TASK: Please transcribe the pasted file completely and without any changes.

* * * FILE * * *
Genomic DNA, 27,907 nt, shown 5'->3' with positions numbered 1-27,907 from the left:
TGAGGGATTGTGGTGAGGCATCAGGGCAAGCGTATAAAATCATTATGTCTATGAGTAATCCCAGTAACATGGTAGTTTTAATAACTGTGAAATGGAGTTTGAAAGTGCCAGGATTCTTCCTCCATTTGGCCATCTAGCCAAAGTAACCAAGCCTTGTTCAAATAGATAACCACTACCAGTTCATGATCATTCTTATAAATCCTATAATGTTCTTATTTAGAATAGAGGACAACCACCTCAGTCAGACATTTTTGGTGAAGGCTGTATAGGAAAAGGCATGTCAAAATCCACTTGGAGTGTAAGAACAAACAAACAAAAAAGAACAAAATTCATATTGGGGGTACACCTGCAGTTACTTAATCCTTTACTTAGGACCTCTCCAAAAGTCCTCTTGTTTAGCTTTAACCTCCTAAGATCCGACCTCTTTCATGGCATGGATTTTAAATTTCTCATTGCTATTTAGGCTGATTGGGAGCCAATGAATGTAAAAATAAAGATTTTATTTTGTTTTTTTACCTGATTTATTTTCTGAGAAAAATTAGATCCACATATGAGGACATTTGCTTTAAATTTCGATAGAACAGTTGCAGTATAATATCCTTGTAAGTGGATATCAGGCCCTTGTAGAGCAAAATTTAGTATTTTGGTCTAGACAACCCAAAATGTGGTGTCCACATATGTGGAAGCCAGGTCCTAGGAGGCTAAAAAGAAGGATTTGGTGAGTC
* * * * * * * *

Genomic DNA, 27,907 nt, shown 5'->3' with positions numbered 1-27,907 from the left:
TGAGGGATTGTGGTGAGGCATCAGGGCAAGCGTATAAAATCATTATGTCTATGAGTAATCCCAGTAACATGGTAGTTTTAATAACTGTGAAATGGAGTTTGAAAGTGCCAGGATTCTTCCTCCATTTGGCCATCTAGCCAAAGTAACCAAGCCTTGTTCAAATAGATAACCACTACCAGTTCATGATCATTCTTATAAATCCTATAATGTTCTTATTTAGAATAGAGGACAACCACCTCAGTCAGACATTTTTGGTGAAGGCTGTATAGGAAAAGGCATGTCAAAATCCACTTGGAGTGTAAGAACAAACAAACAAAAAAGAACAAAATTCATATTGGGGGTACACCTGCAGTTACTTAATCCTTTACTTAGGACCTCTCCAAAAGTCCTCTTGTTTAGCTTTAACCTCCTAAGATCCGACCTCTTTCATGGCATGGATTTTAAATTTCTCATTGCTATTTAGGCTGATTGGGAGCCAATGAATGTAAAAATAAAGATTTTATTTTGTTTTTTTACCTGATTTATTTTCTGAGAAAAATTAGATCCACATATGAGGACATTTGCTTTAAATTTCGATAGAACAGTTGCAGTATAATATCCTTGTAAGTGGATATCAGGCCCTTGTAGAGCAAAATTTAGTATTTTGGTCTAGACAACCCAAAATGTGGTGTCCACATATGTGGAAGCCAGGTCCTAGGAGGCTAAAAAGAAGGATTTGGTGAGTC